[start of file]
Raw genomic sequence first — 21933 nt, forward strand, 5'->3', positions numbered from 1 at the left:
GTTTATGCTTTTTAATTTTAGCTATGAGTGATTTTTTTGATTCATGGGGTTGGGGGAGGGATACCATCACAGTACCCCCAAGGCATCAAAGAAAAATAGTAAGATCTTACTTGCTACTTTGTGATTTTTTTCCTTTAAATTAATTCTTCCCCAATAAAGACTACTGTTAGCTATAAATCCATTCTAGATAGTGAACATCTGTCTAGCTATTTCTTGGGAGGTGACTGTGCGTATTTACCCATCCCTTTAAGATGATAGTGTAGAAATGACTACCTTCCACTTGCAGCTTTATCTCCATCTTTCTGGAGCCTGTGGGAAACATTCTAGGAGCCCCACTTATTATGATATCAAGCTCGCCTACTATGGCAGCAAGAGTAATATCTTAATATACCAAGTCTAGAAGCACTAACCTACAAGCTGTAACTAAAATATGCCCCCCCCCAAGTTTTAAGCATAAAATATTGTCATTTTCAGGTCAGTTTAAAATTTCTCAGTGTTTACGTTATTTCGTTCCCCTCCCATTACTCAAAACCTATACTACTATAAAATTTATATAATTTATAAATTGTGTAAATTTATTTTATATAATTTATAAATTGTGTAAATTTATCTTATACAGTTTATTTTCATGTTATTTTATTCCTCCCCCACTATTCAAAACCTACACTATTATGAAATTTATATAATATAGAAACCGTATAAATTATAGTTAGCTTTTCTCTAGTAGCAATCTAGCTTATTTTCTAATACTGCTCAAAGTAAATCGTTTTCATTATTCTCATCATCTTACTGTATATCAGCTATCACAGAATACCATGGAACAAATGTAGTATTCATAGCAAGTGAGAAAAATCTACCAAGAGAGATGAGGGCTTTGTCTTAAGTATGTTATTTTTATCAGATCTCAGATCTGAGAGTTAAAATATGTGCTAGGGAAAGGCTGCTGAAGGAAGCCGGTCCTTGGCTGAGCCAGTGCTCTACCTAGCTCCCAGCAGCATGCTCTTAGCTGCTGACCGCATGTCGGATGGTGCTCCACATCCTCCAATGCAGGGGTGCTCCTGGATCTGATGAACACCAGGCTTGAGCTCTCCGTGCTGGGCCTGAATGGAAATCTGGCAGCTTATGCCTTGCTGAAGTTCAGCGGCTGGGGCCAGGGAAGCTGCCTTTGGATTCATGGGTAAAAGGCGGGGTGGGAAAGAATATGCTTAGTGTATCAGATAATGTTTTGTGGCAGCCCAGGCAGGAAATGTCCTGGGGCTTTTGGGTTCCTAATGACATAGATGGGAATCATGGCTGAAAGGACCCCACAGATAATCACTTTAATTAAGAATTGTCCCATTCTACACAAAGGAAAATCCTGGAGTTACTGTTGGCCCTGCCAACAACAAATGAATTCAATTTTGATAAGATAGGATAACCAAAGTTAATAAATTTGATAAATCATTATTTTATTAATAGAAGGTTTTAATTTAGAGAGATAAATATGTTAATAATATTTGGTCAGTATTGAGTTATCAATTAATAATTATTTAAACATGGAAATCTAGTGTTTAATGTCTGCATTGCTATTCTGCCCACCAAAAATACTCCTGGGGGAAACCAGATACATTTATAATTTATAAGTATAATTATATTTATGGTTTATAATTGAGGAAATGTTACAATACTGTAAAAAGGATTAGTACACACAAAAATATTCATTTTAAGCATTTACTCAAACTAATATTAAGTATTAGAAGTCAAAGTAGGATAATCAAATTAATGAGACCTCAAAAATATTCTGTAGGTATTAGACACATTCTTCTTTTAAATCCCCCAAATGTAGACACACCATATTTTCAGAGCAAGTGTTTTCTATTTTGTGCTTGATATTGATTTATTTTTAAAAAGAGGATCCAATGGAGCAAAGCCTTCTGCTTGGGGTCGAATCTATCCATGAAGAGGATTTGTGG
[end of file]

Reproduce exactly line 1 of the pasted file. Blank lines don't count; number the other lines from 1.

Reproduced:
Raw genomic sequence first — 21933 nt, forward strand, 5'->3', positions numbered from 1 at the left: